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British families warm up at McDonald’s – Guardian


Britons are ‘way beyond energy-saving tricks’ to manage soaring costs, a charity CEO told the newspaper

Struggling British families are spending their evenings at McDonald’s to cut energy costs, The Guardian reported on Wednesday.

They are doing this amidst the highest rate of inflation in 40 years.

These families would turn to places like McDonalds for free Wi-Fi, heating and cheaper food.

People buy their kids a Happy Meal for a few pounds and keep them warm inside. Then they wash and brush their teeth in the sinks and watch TV for hours on the free wifi,Said Matthew Cole of the Fuel Bank Foundation, quoted by The Guardian.

Jo Gilbert, CEO of Cubes, a charity focused on energy advice, told the newspaper that “in fact, we’ve gone far beyond home energy-saving tips to drastically cut bills. People need government help now.”

An Ipsos UK survey published by Sky News on Tuesday found that 65% of Britons refrained from turning on their heating in a bid to save money, and one in four even skipped meals.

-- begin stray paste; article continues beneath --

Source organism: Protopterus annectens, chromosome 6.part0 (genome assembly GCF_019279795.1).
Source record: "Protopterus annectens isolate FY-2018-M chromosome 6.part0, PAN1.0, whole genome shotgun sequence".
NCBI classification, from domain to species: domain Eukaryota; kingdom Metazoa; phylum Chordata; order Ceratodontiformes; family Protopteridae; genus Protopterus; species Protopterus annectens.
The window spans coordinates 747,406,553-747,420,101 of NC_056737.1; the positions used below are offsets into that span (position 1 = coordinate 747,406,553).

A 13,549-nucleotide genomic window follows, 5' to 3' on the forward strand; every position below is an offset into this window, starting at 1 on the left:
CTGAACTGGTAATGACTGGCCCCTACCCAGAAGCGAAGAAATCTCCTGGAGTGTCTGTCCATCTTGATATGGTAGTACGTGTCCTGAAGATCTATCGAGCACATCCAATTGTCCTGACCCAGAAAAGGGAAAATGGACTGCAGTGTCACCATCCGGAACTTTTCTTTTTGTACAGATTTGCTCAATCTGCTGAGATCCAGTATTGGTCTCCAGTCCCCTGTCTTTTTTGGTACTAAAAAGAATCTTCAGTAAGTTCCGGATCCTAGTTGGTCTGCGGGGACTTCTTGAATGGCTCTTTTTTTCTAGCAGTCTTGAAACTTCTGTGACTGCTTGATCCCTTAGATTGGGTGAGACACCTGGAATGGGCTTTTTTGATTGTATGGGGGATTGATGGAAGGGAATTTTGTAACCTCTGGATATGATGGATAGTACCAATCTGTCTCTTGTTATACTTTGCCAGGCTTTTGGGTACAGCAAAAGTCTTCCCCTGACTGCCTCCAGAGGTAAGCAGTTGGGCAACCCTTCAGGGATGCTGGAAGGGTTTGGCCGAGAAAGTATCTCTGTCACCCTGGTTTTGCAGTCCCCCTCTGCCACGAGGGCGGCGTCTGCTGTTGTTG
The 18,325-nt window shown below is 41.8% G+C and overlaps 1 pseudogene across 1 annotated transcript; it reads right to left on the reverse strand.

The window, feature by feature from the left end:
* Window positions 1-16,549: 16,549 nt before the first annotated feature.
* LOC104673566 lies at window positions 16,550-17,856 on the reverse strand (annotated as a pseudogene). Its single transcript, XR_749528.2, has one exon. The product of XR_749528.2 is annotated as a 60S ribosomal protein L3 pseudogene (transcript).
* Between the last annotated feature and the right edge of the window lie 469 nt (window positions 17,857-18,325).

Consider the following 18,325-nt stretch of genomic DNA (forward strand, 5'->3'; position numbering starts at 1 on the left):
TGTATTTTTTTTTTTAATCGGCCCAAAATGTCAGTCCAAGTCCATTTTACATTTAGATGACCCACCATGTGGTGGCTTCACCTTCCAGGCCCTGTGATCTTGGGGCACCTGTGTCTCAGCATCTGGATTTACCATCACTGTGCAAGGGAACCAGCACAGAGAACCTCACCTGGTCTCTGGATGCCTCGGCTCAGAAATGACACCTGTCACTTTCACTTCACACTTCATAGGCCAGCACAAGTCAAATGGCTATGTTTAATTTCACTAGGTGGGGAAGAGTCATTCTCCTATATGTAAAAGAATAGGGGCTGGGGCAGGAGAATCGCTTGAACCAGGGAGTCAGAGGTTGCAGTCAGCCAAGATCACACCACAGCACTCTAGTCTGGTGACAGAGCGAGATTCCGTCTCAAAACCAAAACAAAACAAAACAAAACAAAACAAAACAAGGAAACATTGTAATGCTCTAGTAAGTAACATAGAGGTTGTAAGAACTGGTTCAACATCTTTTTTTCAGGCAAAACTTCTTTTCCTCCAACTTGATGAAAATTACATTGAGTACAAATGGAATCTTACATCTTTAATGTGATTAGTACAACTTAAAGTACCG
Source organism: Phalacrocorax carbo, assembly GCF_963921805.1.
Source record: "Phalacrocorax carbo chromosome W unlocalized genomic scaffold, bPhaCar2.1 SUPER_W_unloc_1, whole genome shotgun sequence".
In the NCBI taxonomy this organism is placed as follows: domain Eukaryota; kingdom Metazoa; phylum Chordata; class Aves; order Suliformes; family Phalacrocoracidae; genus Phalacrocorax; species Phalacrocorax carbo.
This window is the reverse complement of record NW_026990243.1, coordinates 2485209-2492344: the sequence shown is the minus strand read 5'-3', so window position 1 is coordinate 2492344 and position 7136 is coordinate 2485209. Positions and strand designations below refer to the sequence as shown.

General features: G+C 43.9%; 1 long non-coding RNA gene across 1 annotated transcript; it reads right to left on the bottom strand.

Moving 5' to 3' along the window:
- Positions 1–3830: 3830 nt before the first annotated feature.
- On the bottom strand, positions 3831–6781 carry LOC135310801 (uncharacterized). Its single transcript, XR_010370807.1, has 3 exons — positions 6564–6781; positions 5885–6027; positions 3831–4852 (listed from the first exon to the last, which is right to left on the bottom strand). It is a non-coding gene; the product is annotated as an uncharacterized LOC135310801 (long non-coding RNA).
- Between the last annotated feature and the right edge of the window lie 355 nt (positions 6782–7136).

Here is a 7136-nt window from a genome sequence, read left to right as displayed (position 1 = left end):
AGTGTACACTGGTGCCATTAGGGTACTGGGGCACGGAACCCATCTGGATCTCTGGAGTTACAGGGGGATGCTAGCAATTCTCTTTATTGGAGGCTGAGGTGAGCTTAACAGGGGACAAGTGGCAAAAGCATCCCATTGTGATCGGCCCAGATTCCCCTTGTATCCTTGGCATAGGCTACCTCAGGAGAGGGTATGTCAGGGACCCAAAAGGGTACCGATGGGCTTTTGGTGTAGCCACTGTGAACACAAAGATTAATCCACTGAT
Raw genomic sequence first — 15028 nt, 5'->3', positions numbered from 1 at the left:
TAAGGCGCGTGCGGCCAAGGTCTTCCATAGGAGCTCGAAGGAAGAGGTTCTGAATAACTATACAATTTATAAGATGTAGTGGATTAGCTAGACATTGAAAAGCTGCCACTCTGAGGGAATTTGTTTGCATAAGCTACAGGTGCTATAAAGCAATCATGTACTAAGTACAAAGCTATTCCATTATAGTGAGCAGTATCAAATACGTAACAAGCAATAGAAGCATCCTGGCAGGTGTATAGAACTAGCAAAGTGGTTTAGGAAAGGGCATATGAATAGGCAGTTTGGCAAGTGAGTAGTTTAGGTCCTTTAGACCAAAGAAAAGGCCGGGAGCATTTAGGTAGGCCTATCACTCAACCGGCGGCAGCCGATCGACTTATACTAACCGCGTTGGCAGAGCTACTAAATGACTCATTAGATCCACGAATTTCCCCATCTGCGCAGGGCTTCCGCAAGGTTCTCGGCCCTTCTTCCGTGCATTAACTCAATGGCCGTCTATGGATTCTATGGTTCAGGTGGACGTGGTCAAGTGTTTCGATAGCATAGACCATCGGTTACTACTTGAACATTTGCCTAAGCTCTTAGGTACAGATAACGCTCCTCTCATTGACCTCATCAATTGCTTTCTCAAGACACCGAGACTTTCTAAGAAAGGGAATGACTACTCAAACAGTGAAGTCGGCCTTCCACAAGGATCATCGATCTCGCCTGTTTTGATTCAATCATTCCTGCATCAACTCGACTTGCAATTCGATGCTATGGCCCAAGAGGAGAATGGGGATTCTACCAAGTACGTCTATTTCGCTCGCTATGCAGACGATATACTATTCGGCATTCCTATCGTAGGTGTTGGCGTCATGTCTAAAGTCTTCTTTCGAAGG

The recent spike that took consumer prices to their current 40-year high was driven by rising energy bills. The energy price cap for a typical UK family rose by £693 (about $860) in April, an increase of 54%.

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UK consumer prices hit 40-year highs

According to analysis by the Resolution Foundation, a UK think tank focused on improving living standards for low-to-middle income people, inflation is 10.2% for the 10th poorest UK household, significantly higher than the 8.7% observed by the richest 10%. .

Inflationary pressures are expected to continue to build throughout the year as the effects of rising energy prices continue to be felt in businesses and in consumer pockets“Warned Jack Leslie, chief economist of the organization, on Wednesday.

One thing is certain – the government must provide additional targeted support to low-income families at the height of this crisis,” he added.

More than three out of four Britons agree with him. The aforementioned Ipsos UK survey showed that 76% of respondents agree that the government is not providing enough support to families hit by rising costs.

Inflation in the UK has been driven by the Covid pandemic, the ongoing conflict in Ukraine and the unprecedented sanctions against Russia. The measures appear to have backfired on some of the countries that imposed sanctions, leading to soaring prices for food, energy and other consumer goods.

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